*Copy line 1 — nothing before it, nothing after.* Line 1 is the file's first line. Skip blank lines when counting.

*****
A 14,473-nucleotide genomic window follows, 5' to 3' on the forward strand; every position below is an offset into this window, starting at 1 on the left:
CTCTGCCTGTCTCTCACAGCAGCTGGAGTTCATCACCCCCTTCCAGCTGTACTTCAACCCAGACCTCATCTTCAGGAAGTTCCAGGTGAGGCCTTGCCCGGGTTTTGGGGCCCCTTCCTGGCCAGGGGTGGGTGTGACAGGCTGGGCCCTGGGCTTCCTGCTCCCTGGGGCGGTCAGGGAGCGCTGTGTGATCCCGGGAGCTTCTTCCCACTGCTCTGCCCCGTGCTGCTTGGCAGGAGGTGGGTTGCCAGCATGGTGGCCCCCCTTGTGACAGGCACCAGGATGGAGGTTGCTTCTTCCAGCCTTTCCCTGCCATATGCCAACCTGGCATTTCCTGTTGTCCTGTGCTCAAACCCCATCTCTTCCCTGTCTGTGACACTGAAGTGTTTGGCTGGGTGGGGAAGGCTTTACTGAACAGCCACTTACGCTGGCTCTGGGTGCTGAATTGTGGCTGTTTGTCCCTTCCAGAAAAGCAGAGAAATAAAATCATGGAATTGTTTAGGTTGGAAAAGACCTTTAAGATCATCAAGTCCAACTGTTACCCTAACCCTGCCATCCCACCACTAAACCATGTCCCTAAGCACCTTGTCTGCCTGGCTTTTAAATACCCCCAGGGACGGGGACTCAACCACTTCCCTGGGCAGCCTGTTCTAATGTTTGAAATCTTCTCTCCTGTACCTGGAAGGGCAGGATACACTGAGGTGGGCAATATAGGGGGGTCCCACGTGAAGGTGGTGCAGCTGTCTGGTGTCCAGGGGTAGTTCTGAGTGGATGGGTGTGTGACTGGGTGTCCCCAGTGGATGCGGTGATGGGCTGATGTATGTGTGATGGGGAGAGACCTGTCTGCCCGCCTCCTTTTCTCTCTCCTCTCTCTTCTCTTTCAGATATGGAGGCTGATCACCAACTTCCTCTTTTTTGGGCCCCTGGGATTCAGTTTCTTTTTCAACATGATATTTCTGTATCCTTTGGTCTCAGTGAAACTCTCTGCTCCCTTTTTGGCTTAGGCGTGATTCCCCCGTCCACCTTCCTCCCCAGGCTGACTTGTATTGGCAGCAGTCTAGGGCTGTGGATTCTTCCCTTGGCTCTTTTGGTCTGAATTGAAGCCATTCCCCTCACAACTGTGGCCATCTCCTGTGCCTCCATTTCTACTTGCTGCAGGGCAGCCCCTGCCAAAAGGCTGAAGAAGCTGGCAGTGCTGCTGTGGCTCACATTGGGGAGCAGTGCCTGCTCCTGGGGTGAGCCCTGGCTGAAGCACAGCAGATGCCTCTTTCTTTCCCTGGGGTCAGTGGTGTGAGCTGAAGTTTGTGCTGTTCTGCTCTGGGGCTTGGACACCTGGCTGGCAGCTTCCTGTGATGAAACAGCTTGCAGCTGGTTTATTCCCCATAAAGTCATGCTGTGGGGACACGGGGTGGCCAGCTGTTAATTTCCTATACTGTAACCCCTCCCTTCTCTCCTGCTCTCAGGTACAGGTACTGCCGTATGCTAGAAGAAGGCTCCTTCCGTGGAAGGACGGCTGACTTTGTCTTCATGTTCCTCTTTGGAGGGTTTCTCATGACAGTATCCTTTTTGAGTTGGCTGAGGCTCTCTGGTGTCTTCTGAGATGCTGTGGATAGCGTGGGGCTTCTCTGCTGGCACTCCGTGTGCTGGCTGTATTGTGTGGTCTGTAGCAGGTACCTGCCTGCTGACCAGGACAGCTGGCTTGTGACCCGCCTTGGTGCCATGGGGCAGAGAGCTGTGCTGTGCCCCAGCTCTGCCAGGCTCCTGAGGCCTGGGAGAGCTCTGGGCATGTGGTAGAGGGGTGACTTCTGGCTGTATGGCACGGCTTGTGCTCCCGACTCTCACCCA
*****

A 14,473-nucleotide genomic window follows, 5' to 3' on the forward strand; every position below is an offset into this window, starting at 1 on the left: